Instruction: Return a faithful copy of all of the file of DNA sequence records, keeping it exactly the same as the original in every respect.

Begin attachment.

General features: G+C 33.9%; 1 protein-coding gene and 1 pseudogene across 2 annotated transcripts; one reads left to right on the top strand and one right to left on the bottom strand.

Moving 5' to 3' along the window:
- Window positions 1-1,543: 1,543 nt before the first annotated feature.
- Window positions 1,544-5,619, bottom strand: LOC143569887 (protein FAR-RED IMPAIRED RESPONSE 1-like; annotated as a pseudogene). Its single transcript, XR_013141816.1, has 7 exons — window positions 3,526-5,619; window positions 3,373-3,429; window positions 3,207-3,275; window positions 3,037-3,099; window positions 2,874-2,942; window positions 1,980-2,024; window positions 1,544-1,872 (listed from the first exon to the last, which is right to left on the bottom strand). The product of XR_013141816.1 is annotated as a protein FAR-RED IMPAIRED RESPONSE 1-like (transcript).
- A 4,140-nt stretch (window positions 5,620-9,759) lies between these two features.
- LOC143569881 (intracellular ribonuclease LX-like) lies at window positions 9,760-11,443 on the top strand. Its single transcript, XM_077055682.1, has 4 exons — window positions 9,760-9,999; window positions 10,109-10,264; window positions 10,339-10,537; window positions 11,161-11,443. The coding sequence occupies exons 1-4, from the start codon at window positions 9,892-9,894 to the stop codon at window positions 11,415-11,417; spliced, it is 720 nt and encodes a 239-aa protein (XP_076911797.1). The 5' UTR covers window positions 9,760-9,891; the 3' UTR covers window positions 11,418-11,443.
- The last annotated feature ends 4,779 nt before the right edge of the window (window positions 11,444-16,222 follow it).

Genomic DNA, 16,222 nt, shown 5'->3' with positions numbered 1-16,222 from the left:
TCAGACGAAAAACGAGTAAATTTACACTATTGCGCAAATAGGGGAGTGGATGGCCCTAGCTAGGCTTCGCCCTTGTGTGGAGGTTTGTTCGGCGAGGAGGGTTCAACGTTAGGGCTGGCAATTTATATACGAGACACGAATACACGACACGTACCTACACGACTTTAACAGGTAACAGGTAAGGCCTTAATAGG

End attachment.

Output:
General features: G+C 33.9%; 1 protein-coding gene and 1 pseudogene across 2 annotated transcripts; one reads left to right on the top strand and one right to left on the bottom strand.

Moving 5' to 3' along the window:
- Window positions 1-1,543: 1,543 nt before the first annotated feature.
- Window positions 1,544-5,619, bottom strand: LOC143569887 (protein FAR-RED IMPAIRED RESPONSE 1-like; annotated as a pseudogene). Its single transcript, XR_013141816.1, has 7 exons — window positions 3,526-5,619; window positions 3,373-3,429; window positions 3,207-3,275; window positions 3,037-3,099; window positions 2,874-2,942; window positions 1,980-2,024; window positions 1,544-1,872 (listed from the first exon to the last, which is right to left on the bottom strand). The product of XR_013141816.1 is annotated as a protein FAR-RED IMPAIRED RESPONSE 1-like (transcript).
- A 4,140-nt stretch (window positions 5,620-9,759) lies between these two features.
- LOC143569881 (intracellular ribonuclease LX-like) lies at window positions 9,760-11,443 on the top strand. Its single transcript, XM_077055682.1, has 4 exons — window positions 9,760-9,999; window positions 10,109-10,264; window positions 10,339-10,537; window positions 11,161-11,443. The coding sequence occupies exons 1-4, from the start codon at window positions 9,892-9,894 to the stop codon at window positions 11,415-11,417; spliced, it is 720 nt and encodes a 239-aa protein (XP_076911797.1). The 5' UTR covers window positions 9,760-9,891; the 3' UTR covers window positions 11,418-11,443.
- The last annotated feature ends 4,779 nt before the right edge of the window (window positions 11,444-16,222 follow it).

Genomic DNA, 16,222 nt, shown 5'->3' with positions numbered 1-16,222 from the left:
TCAGACGAAAAACGAGTAAATTTACACTATTGCGCAAATAGGGGAGTGGATGGCCCTAGCTAGGCTTCGCCCTTGTGTGGAGGTTTGTTCGGCGAGGAGGGTTCAACGTTAGGGCTGGCAATTTATATACGAGACACGAATACACGACACGTACCTACACGACTTTAACAGGTAACAGGTAAGGCCTTAATAGG